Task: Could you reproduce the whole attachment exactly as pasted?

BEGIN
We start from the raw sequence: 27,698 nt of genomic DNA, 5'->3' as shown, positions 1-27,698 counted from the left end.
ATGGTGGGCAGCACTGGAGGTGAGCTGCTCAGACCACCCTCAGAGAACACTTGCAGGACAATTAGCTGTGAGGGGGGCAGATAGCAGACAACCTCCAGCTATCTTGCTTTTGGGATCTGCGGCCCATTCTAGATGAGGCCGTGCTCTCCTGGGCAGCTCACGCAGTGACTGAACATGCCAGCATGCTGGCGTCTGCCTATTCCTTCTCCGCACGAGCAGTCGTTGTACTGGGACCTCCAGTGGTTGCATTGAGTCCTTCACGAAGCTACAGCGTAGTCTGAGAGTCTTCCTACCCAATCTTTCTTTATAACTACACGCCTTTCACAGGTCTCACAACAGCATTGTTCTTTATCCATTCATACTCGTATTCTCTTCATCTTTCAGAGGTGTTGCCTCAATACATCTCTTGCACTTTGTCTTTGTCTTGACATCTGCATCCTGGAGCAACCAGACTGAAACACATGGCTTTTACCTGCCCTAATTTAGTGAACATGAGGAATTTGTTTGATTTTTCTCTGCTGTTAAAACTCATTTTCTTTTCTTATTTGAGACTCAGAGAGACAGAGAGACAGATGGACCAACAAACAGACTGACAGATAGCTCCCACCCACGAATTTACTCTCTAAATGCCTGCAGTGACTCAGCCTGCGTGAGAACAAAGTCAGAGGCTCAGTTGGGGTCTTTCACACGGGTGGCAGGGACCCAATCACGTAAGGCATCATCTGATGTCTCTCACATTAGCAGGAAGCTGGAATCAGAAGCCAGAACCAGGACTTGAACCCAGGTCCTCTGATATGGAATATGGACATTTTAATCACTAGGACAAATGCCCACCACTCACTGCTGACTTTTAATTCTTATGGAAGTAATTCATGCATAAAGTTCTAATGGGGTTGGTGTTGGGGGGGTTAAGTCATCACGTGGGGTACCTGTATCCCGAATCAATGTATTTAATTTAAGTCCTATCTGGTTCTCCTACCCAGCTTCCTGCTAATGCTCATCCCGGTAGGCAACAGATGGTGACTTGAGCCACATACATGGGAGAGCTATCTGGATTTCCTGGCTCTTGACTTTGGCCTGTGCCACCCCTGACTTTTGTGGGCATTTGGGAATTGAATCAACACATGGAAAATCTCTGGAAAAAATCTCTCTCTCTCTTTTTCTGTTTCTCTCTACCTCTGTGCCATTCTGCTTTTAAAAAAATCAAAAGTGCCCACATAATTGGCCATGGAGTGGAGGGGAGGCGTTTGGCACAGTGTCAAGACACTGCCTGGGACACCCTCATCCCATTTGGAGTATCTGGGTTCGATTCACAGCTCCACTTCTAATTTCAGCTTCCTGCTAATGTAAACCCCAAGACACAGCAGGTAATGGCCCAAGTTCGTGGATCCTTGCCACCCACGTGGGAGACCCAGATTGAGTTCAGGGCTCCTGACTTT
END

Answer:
We start from the raw sequence: 27,698 nt of genomic DNA, 5'->3' as shown, positions 1-27,698 counted from the left end.
ATGGTGGGCAGCACTGGAGGTGAGCTGCTCAGACCACCCTCAGAGAACACTTGCAGGACAATTAGCTGTGAGGGGGGCAGATAGCAGACAACCTCCAGCTATCTTGCTTTTGGGATCTGCGGCCCATTCTAGATGAGGCCGTGCTCTCCTGGGCAGCTCACGCAGTGACTGAACATGCCAGCATGCTGGCGTCTGCCTATTCCTTCTCCGCACGAGCAGTCGTTGTACTGGGACCTCCAGTGGTTGCATTGAGTCCTTCACGAAGCTACAGCGTAGTCTGAGAGTCTTCCTACCCAATCTTTCTTTATAACTACACGCCTTTCACAGGTCTCACAACAGCATTGTTCTTTATCCATTCATACTCGTATTCTCTTCATCTTTCAGAGGTGTTGCCTCAATACATCTCTTGCACTTTGTCTTTGTCTTGACATCTGCATCCTGGAGCAACCAGACTGAAACACATGGCTTTTACCTGCCCTAATTTAGTGAACATGAGGAATTTGTTTGATTTTTCTCTGCTGTTAAAACTCATTTTCTTTTCTTATTTGAGACTCAGAGAGACAGAGAGACAGATGGACCAACAAACAGACTGACAGATAGCTCCCACCCACGAATTTACTCTCTAAATGCCTGCAGTGACTCAGCCTGCGTGAGAACAAAGTCAGAGGCTCAGTTGGGGTCTTTCACACGGGTGGCAGGGACCCAATCACGTAAGGCATCATCTGATGTCTCTCACATTAGCAGGAAGCTGGAATCAGAAGCCAGAACCAGGACTTGAACCCAGGTCCTCTGATATGGAATATGGACATTTTAATCACTAGGACAAATGCCCACCACTCACTGCTGACTTTTAATTCTTATGGAAGTAATTCATGCATAAAGTTCTAATGGGGTTGGTGTTGGGGGGGTTAAGTCATCACGTGGGGTACCTGTATCCCGAATCAATGTATTTAATTTAAGTCCTATCTGGTTCTCCTACCCAGCTTCCTGCTAATGCTCATCCCGGTAGGCAACAGATGGTGACTTGAGCCACATACATGGGAGAGCTATCTGGATTTCCTGGCTCTTGACTTTGGCCTGTGCCACCCCTGACTTTTGTGGGCATTTGGGAATTGAATCAACACATGGAAAATCTCTGGAAAAAATCTCTCTCTCTCTTTTTCTGTTTCTCTCTACCTCTGTGCCATTCTGCTTTTAAAAAAATCAAAAGTGCCCACATAATTGGCCATGGAGTGGAGGGGAGGCGTTTGGCACAGTGTCAAGACACTGCCTGGGACACCCTCATCCCATTTGGAGTATCTGGGTTCGATTCACAGCTCCACTTCTAATTTCAGCTTCCTGCTAATGTAAACCCCAAGACACAGCAGGTAATGGCCCAAGTTCGTGGATCCTTGCCACCCACGTGGGAGACCCAGATTGAGTTCAGGGCTCCTGACTTT